Volume 49 Number 5, 2012
Pages xxix — xxxii
This article summarizes the revised Department of Veterans Affairs/Department of Defense Clinical Practice Guideline (CPG) for the management of posttraumatic stress and the prevention of posttraumatic stress disorder. The revised CPG includes screening and early interventions for early stress states, like acute stress reaction, combat operational stress reaction, and acute stress disorder. The article aims to help providers work with veterans in a way that is consistent with the CPG–s evidence-based or evidence-informed recommendations. For instance, the CPG advises that treatments in the first 4 days after a potentially traumatic event should focus on safety; basic needs; and physical, emotional, and social resources. Further medical and psychiatric assessment and brief, trauma-focused cognitive- behavioral therapy are necessary if the veteran–s distress or inability to function continues or gets worse after 2 days or becomes an acute stress disorder. Medicine and self-calming techniques are recommended for symptoms like insomnia and hyperarousal. Follow-up monitoring and rescreening are recommended for at least 6 months. Four successful Federal programs illustrating these principles are also described.
Posttraumatic stress disorder (PTSD) has been associated with difficulties in functioning across a number of areas, including work, education, intimate relationships, parenting, family, friendships and socializing, and self-care. This article is meant to provide clinicians with recommendations for the assessment of these types of difficulties in functioning associated with PTSD and other stress-related disorders. We provide specific recommendations on how clinicians should obtain and organize information from interviews, selfreport questionnaires, and, when possible, reports from other individuals who are close to the client (for example, the client–s spouse) to aid designing a comprehensive treatment plan for each client to better serve the needs of veterans and Active Duty personnel.
Cognitive-behavioral therapies are recommended for the treatment of posttraumatic stress disorder (PTSD) according to clinical practice guidelines. One of these treatments, cognitive processing therapy (CPT) is a treatment that has been shown to be effective at treating PTSD from a variety of traumatic events. The Department of Veterans Affairs (VA) has implemented an initiative to disseminate CPT as part of a broad effort to make evidenced-based psychotherapies widely available throughout the VA healthcare system. This article provides an overview of CPT and reports on evaluation results from the VA CPT dissemination initiative.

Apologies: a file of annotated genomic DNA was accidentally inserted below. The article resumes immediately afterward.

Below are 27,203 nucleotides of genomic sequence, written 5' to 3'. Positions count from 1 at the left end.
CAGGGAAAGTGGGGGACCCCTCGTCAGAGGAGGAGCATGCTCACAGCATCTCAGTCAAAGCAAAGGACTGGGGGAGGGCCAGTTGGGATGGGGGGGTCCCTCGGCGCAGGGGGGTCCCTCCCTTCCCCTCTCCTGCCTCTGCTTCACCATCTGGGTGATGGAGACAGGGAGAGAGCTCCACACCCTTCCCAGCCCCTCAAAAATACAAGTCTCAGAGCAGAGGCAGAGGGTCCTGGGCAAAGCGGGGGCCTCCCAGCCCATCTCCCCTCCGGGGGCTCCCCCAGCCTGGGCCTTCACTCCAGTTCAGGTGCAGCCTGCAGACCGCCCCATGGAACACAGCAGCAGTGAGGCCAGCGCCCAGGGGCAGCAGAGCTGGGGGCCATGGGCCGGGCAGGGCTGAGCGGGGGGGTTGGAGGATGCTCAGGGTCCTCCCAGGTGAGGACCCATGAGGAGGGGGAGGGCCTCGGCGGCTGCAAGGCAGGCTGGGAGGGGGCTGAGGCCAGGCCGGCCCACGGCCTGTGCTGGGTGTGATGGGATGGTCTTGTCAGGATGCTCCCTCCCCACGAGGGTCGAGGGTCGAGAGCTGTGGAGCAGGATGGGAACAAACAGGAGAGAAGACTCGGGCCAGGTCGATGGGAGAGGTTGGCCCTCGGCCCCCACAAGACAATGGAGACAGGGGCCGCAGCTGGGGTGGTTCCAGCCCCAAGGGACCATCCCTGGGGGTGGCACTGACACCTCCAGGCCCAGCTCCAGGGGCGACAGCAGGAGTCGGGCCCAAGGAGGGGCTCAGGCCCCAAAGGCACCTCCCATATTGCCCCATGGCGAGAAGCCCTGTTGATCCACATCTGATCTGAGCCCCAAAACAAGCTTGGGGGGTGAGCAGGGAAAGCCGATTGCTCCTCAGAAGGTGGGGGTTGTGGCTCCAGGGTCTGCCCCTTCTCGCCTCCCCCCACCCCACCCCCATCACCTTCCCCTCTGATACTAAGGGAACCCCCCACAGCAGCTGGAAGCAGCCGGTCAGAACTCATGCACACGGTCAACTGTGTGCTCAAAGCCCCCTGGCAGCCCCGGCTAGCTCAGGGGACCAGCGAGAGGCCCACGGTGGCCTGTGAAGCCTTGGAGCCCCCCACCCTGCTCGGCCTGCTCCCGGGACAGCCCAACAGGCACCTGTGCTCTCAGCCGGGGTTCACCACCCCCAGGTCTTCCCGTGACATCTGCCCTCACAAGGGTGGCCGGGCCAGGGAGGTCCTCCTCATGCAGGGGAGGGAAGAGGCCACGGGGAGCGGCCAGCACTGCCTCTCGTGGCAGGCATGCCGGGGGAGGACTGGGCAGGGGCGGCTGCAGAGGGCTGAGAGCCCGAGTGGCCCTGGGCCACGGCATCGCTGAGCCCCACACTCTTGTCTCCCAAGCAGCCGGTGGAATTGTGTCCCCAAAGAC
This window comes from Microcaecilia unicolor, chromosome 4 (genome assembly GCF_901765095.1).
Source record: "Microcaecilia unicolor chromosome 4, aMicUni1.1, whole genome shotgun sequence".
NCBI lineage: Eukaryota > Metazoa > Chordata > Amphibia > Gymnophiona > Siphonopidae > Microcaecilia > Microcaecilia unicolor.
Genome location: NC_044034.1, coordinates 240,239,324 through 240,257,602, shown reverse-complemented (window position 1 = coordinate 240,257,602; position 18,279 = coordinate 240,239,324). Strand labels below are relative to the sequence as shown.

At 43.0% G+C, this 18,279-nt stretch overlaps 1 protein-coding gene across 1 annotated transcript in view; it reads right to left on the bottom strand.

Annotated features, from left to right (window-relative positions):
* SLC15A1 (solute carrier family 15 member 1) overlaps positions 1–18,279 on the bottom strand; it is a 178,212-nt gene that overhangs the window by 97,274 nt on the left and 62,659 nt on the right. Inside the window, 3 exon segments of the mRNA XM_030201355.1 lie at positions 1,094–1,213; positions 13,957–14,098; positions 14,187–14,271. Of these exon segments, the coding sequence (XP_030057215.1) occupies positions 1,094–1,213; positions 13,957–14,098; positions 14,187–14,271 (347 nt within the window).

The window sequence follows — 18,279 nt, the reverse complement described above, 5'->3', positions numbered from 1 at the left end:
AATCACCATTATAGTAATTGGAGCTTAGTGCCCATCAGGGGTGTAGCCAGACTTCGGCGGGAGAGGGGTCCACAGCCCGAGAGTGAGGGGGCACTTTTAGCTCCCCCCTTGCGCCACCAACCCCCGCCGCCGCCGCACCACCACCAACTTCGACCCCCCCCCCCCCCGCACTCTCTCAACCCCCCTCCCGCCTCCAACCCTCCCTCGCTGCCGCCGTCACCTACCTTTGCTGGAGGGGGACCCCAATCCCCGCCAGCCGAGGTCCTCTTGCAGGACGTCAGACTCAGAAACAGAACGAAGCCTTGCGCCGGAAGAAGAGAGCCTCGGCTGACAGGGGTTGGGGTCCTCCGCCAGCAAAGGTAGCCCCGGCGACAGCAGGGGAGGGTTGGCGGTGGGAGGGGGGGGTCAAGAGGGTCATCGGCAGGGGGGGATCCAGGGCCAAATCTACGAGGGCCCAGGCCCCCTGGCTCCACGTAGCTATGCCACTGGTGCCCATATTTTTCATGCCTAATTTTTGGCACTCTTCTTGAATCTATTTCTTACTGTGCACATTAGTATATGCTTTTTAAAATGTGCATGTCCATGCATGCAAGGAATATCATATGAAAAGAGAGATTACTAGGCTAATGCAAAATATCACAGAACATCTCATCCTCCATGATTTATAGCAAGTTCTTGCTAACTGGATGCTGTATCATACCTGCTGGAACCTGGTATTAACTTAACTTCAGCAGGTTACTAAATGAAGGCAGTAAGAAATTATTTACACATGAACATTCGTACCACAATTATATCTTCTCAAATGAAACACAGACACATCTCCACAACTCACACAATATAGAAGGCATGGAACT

This article reviews the clinical practice guideline for posttraumatic stress disorder (PTSD) with focus on the extensive data supporting the use of exposure therapy (ET) for the treatment of PTSD. We review the use of ET to reduce PTSD as well as depression, anxiety, and related issues. In addition, we review the effective use of ET with complicated patient presentations. Finally, we describe the Veterans Health Administration training program for prolonged ET, one type of ET. ET is a first-line treatment for veterans and others with PTSD.
Posttraumatic stress disorder (PTSD) represents a substantial problem for the veteran population. Although individual treatments have been identified for this disorder, group therapy currently is not recognized as a first-line treatment by the Department of Veterans Affairs or Department of Defense clinical practice guidelines (2010) or by other PTSD treatment guidelines from around the world. Despite this lack of formal endorsement, the group treatment format is frequently used in healthcare settings. The purpose of this article is to provide a brief review of the available data on the efficacy of group treatment for PTSD and to provide recommendations for future work in this area.